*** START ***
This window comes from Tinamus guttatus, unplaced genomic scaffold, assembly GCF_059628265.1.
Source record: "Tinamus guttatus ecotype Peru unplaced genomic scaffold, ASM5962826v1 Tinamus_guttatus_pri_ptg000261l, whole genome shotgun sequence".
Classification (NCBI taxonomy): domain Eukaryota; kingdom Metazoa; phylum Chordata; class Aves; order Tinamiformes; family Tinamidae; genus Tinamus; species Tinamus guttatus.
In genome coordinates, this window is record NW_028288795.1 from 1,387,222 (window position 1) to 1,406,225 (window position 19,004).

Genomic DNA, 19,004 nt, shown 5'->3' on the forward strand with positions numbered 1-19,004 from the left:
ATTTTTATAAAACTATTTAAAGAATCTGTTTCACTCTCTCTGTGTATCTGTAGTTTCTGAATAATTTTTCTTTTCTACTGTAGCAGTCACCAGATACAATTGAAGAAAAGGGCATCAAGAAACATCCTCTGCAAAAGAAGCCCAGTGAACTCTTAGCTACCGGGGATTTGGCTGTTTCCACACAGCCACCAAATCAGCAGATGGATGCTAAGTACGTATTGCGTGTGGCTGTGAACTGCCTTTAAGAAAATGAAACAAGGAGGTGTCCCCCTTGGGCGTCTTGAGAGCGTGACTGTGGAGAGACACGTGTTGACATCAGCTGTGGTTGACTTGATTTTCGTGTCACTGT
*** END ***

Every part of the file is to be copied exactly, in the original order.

This window comes from Tinamus guttatus, unplaced genomic scaffold, assembly GCF_059628265.1.
Source record: "Tinamus guttatus ecotype Peru unplaced genomic scaffold, ASM5962826v1 Tinamus_guttatus_pri_ptg000261l, whole genome shotgun sequence".
Classification (NCBI taxonomy): domain Eukaryota; kingdom Metazoa; phylum Chordata; class Aves; order Tinamiformes; family Tinamidae; genus Tinamus; species Tinamus guttatus.
In genome coordinates, this window is record NW_028288795.1 from 1,387,222 (window position 1) to 1,406,225 (window position 19,004).

Genomic DNA, 19,004 nt, shown 5'->3' on the forward strand with positions numbered 1-19,004 from the left:
ATTTTTATAAAACTATTTAAAGAATCTGTTTCACTCTCTCTGTGTATCTGTAGTTTCTGAATAATTTTTCTTTTCTACTGTAGCAGTCACCAGATACAATTGAAGAAAAGGGCATCAAGAAACATCCTCTGCAAAAGAAGCCCAGTGAACTCTTAGCTACCGGGGATTTGGCTGTTTCCACACAGCCACCAAATCAGCAGATGGATGCTAAGTACGTATTGCGTGTGGCTGTGAACTGCCTTTAAGAAAATGAAACAAGGAGGTGTCCCCCTTGGGCGTCTTGAGAGCGTGACTGTGGAGAGACACGTGTTGACATCAGCTGTGGTTGACTTGATTTTCGTGTCACTGT